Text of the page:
WL: What do you hope to accomplish with this documentary?
PM: The major thing is just tell an entertaining story, and hopefully do justice to what the creation of Image meant for comics. I’m definitely wary of not making it a PR piece for Image, and showing all different sides of the story. One of the big things in all these documentaries is I just want to show what happened in the words of the people who were there, and hopefully the interviews will capture the conflicts, the triumphs and the feeling of what it was like to build this company, and see it grow over the past twenty years.
WL: You’re using Kickstarter to help fund the movie. Why go that route?
PM: Kickstarter’s a great tool for a film like this because it’s the kind of thing that’s difficult to find upfront funding for. I don’t really have the money to self finance a project, and because this is such a niche film, there’s not going to be a huge clamor of investors looking to get involved. But, Kickstarter gives you a direct line to the people who want to see the film and lets them ensure that the film gets made.
Media’s changing, and because of online piracy and legitimate streaming surfaces like Netflix and Hulu, you can find most content online for very little money. As the ‘value’ of a movie changes, revenue streams have to change to accompany that. So, Kickstarter gives you a chance to show your support for a project that wouldn’t otherwise exist, and is a great counter to piracy. I think we’ll see the Kickstarter model becoming more prevalent over the next few years.
WL: What other films have you worked on?
PM: As I mentioned, my two biggest projects have been Grant Morrison: Talking With Gods and Warren Ellis: Captured Ghosts. Those are the only two features I’ve directed, the other big project has been the webseries The Third Age. I’ve worked on a wide variety of music videos, commercials, and other smaller projects which you can get more info on at my company’s site www.respectfilms.com.
WL: What is the most gratifying part of film making?
PM: That’s an interesting question, and one I was actually discussing the other day. There’s a lot of annoying things you go through making a film, and it’s not a situation where you go through all this hassle and then get a great relief from the finished film. It’s nice to see a movie with an audience and see people laugh or react in a strong way, but I think ultimately it’s just about the process of refining for me, those moments when you feel like, I got this right, this part of the story is there.
In the docs, editing is so integral, it’s pretty amazing to work through hours and hours of footage, and one day realize, you have a film here, to see all those disparate voices coalesce into something whole, and then you work on each chunk of the film until everything feels right. That’s pretty great.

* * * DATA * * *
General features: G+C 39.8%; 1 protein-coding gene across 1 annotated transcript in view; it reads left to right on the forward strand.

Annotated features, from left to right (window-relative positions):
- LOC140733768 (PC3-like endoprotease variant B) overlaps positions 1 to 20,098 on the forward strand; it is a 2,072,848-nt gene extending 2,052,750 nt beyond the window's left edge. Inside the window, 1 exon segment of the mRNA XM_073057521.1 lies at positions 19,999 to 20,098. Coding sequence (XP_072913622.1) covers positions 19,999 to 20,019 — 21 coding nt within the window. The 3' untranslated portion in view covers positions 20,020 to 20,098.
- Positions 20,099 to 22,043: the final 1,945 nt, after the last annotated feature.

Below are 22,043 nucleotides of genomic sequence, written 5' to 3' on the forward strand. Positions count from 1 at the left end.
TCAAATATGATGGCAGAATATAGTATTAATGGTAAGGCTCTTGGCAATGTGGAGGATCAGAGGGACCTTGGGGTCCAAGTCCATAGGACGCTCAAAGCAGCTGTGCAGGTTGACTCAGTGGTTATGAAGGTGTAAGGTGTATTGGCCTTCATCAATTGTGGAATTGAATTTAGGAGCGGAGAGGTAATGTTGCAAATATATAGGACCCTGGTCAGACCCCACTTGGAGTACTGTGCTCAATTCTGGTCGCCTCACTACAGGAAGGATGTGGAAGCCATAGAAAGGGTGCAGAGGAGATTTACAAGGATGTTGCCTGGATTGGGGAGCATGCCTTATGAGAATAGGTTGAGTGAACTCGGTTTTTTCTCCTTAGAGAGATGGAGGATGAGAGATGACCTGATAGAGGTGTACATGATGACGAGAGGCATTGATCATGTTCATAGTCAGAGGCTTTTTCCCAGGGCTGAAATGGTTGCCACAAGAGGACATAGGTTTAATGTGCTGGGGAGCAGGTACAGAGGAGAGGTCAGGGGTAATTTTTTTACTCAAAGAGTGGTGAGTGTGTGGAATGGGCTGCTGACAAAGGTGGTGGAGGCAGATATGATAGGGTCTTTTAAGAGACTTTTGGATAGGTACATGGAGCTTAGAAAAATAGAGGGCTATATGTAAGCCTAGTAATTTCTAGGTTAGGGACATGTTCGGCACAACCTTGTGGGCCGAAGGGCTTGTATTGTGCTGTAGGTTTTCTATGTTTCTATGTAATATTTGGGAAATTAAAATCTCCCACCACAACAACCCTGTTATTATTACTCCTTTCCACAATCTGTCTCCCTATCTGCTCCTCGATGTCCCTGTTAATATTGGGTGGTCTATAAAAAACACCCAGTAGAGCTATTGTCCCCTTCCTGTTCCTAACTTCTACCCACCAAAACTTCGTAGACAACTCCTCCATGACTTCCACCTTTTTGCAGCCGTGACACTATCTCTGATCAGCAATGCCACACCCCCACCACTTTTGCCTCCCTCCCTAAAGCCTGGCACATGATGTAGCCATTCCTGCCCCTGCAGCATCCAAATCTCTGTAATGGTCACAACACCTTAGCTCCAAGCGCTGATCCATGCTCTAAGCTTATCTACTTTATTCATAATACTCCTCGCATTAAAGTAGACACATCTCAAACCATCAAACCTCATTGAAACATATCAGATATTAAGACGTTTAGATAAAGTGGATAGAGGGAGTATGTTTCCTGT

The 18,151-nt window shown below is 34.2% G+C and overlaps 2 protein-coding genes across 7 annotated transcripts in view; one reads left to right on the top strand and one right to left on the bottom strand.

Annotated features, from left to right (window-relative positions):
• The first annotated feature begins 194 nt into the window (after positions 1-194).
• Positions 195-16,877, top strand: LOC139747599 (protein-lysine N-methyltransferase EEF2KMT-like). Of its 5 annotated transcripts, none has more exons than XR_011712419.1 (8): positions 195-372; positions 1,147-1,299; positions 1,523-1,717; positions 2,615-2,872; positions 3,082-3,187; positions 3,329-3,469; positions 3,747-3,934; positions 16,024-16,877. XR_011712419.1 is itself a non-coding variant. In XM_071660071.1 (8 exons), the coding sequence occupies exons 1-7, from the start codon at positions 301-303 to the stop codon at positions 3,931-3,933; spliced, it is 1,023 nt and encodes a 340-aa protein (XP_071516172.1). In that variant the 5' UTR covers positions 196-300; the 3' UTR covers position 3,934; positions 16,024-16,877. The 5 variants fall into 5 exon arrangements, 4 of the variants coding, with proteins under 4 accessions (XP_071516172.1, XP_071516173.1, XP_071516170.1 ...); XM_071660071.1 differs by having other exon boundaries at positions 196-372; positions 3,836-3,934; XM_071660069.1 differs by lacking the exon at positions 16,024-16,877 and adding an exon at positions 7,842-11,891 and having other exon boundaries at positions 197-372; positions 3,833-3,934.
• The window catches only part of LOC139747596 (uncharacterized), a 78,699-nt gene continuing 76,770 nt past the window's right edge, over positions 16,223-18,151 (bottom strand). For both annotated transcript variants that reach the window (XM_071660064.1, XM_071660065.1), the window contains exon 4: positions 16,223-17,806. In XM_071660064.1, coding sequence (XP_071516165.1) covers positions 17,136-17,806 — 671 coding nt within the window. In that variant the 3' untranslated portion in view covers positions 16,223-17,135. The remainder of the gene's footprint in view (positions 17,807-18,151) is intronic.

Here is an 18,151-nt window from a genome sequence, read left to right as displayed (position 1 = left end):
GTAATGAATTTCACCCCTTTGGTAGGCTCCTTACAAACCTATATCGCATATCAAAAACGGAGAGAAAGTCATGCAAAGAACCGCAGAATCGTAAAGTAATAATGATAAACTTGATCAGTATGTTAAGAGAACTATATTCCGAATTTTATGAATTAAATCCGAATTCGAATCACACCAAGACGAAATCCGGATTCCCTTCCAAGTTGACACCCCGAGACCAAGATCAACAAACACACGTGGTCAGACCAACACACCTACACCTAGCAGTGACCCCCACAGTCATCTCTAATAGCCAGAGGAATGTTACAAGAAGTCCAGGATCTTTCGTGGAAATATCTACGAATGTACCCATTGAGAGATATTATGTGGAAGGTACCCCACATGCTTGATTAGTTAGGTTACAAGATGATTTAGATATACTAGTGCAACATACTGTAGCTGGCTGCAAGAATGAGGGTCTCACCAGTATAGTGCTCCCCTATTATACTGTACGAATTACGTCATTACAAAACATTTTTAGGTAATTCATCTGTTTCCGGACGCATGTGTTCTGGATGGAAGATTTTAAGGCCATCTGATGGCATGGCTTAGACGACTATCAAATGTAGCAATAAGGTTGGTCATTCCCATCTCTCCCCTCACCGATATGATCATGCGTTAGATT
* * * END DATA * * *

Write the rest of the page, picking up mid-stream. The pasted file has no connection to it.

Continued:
WL: How did you get interested in comics?
PM: I had always liked superheroes, but never read that many comics as a kid. After seeing the X-Men movie in 2000, I got the first few Essential X-Men volumes, which had Chris Claremont’s classic run on the book, including stories like Dark Phoenix, Days of Future Past, and I loved those. From there, I branched out to stuff like Watchmen, Sandman, Transmetropolitan, and eventually on to Grant Morrison’s stuff.
I was in high school at the time, and remember going on the Warren Ellis Forum at lunchtime, and getting more into comics, and going through the last twenty years of great books in a couple of years. I love a lot of DC and Marvel universe stuff now, but getting into comics, I was actually more on the creator owned Vertigo side.
I think what really drew me to comics was that the best comics were telling stories I wasn’t seeing in other media, longform, complex and imaginative stories. At that time, TV was just starting its new ‘Golden Age,’ so you could only get those stories in comics.
WL: What comics would you recommend to our readers?
PM: I’ve been reading a bunch of Image books to get ready for the doc, and I’d highly recommend ‘Morning Glories,’ which focuses on a group of new students trying to survive at a very mysterious and deadly prep school. It definitely gives you that Lost vibe of really exciting mysteries, only these actually pay off!
Going back to classics, I’d definitely recommend picking up Grant Morrison’s Flex Mentallo when it’s out in trade later this year. It’s one of the greatest superhero stories of all time, and the most personal story Grant’s ever written.